The Rexist Party was founded in 1935 after its leader Léon Degrelle had left the mainstream Catholic Party which he deemed too moderate. It targeted disappointed constituencies such as traditionalist Catholics, veterans, small traders and jobless people. In the Depression era, it initially won considerable popularity — mostly due to its leader's charisma and energy. Its greatest success was when it won 11.5 per cent of the total vote in the 1936 election.[12] Therefore, the Rexist Party could take 21 of the 202 seats in the Chamber of Deputies and 8 out of 101 in the Senate, making it the fourth-strongest force in Parliament, behind the major established parties (Labour, Catholic, Liberal).

However, the support for the party (even at its height) was extremely localized: Rexists succeeded in garnering over 30 per cent of the vote in the French-speaking province of Luxembourg, compared with just 9 per cent in equally French-speaking Hainaut.[7] Degrelle admired Adolf Hitler's rise to power and progressively imitated the tone and style of fascist campaigning, while the movement's ties to the Roman Catholic Church were increasingly repudiated by the Belgian clergy. Rexism received subsidies from both Hitler and Mussolini.

Degrelle ran in the April 1937 Brussels by-election against Prime Minister Paul van Zeeland of the Catholic Party, who was supported — in the hope of thwarting a Rexist victory — by all other parties, including even the Communists.[13] The Archbishop of Mechelen and primate of the Catholic Church of Belgium, Jozef-Ernest Cardinal van Roey, intervened, rebuking Rexist voters, insisting that even abstention from voting would be sinful, and calling Rexism "a danger to the country and to the Church". Degrelle was decisively defeated: he obtained only 20 per cent of the vote, the rest going to Van Zeeland.[14]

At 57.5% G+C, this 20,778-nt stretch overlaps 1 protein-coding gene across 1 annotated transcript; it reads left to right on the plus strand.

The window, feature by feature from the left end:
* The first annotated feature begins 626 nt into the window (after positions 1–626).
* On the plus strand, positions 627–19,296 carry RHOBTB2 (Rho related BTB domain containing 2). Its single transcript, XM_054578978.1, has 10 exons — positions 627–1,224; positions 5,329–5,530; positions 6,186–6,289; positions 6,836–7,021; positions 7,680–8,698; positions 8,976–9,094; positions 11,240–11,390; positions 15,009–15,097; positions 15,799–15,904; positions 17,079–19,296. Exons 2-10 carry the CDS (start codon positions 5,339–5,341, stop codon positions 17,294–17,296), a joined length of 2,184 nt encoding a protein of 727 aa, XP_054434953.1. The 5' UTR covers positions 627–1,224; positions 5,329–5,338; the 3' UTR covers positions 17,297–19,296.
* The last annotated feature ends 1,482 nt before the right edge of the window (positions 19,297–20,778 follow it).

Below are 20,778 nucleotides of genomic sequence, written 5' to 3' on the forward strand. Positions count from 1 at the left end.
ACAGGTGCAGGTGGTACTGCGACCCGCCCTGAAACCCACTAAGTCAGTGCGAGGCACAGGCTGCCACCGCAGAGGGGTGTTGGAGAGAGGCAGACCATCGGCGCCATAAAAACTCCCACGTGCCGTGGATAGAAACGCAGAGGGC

Afterwards, Rexism allied itself with the interests of Nazi Germany even more strongly and incorporated Nazi-style antisemitism into its platform. At the same time, its popularity declined sharply.[15] In the 1939 national election, Rex's share of votes fell to 4.4 per cent, and the party lost 17 of its 21 seats, largely to the mainstream Catholic and Liberal parties.[15]

Second World War

With the German invasion of Belgium in 1940, Rexism welcomed German occupation, even though it had initially supported the pre-war Belgian policy of neutrality.[16] While some former Rexists went into the underground resistance or (like José Streel) withdrew from politics after they had come to see the Nazis' anticlerical and extreme anti-Semitic policies enforced in occupied Belgium, most Rexists, however, proudly supported the occupiers and assisted German forces with the repression of the territory wherever they could.[16] Nevertheless, the popularity of Rex continued to drop. In 1941, at a reunion in Liège, Degrelle was booed by about a hundred demonstrators.[16]

In August 1944, Rexist militia were responsible for the Courcelles Massacre.

Collaboration

Closely affiliated with Rex was the Légion Wallonie, a paramilitary organization which later became the "Wallonien" Division of the Waffen SS. After Operation Barbarossa started, the Légion Wallonie and its Flemish counterpart, the Legion Flandern sent respectively 25,000 and 15,000 volunteers to fight against the Soviet Union. Degrelle took command of the Wallonien division, where he fought on the Eastern Front. Whilst Degrelle was absent, nominal leadership of the party passed to Victor Matthys.

End of Rexism

From the liberation of Belgium in September 1944, the party had been banned. With the fall of Nazi Germany in 1945, many former Rexists were imprisoned or executed for their role during collaboration. Victor Matthys and José Streel were both executed by firing squad, Jean Denis (who had played only a minor role during the war) was imprisoned.

Degrelle took refuge in Francoist Spain. He was convicted of treason in absentia in Belgium and sentenced to death, but repeated requests to extradite him were turned down by the Spanish government. Stripped of his citizenship and excommunicated (later lifted in Germany), Degrelle died in Málaga in 1994.[17]

Election results

Election year # of
overall votes
% of
overall vote
# of
overall seats won
+/– Government
1936 271,481 11.49 (#4)